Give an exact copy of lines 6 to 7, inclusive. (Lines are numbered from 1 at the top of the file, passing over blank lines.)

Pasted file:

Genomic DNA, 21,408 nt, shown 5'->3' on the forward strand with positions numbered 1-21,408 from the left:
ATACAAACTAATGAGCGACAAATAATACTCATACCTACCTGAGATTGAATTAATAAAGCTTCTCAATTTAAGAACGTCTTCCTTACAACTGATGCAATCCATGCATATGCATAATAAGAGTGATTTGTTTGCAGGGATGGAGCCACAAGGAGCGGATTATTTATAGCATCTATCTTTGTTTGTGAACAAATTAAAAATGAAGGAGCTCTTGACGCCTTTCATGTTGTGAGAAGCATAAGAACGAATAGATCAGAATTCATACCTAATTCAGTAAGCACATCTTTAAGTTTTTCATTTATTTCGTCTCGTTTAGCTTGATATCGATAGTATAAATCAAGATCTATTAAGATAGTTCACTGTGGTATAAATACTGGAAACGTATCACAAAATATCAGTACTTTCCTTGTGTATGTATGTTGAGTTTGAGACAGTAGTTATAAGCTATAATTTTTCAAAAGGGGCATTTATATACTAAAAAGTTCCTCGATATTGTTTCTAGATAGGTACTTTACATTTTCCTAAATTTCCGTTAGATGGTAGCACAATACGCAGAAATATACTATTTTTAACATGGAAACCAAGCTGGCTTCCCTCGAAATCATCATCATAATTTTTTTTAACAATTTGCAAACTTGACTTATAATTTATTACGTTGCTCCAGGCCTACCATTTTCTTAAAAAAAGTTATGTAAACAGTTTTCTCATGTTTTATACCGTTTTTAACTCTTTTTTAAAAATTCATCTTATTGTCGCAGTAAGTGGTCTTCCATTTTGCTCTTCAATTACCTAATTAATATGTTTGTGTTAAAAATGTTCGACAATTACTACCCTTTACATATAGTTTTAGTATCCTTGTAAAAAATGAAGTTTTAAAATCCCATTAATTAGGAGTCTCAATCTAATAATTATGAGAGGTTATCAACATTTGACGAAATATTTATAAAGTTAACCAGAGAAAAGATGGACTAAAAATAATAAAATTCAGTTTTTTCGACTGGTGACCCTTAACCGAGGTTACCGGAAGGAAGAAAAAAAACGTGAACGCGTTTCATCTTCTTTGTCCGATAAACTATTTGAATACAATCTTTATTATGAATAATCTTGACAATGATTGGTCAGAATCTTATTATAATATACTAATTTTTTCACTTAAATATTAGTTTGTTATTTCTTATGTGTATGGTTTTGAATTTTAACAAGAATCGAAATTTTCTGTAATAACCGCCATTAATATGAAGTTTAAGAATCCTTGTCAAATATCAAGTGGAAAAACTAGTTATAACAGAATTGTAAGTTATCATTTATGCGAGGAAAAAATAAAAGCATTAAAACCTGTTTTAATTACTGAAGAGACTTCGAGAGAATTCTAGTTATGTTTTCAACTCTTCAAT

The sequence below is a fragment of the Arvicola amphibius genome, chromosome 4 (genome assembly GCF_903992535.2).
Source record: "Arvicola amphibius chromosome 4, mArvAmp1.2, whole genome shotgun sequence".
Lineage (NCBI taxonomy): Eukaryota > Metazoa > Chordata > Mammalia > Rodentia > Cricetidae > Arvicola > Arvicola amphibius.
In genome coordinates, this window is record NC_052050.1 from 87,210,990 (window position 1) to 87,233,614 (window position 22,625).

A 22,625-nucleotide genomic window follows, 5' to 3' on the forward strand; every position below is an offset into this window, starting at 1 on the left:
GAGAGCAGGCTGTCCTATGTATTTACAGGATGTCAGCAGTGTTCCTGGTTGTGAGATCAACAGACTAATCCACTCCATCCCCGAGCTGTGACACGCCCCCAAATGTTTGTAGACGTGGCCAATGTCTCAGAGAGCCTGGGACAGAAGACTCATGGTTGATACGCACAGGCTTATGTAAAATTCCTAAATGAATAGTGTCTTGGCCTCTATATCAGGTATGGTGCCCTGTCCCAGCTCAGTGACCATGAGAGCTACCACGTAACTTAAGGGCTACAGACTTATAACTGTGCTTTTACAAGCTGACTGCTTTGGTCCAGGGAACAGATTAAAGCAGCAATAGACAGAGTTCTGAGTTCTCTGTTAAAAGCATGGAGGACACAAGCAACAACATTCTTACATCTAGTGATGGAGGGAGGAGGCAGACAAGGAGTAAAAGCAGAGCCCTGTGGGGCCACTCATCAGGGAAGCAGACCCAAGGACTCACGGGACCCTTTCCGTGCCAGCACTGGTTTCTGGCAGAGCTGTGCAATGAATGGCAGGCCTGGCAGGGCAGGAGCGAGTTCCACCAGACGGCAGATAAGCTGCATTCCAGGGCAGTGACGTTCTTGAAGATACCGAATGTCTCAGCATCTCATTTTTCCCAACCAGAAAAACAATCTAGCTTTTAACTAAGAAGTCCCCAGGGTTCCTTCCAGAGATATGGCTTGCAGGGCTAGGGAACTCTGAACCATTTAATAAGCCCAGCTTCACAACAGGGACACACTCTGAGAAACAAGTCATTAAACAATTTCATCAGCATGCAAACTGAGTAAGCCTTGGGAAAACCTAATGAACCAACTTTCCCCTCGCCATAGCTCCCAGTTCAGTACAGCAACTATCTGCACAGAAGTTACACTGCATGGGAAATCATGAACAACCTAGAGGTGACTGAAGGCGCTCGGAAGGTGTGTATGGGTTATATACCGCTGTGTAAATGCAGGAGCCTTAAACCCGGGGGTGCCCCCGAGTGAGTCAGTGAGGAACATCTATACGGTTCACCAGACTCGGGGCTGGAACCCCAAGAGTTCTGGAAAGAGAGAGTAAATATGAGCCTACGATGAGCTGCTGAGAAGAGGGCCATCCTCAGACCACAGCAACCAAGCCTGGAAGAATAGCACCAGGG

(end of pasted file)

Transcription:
In genome coordinates, this window is record NC_052050.1 from 87,210,990 (window position 1) to 87,233,614 (window position 22,625).

A 22,625-nucleotide genomic window follows, 5' to 3' on the forward strand; every position below is an offset into this window, starting at 1 on the left: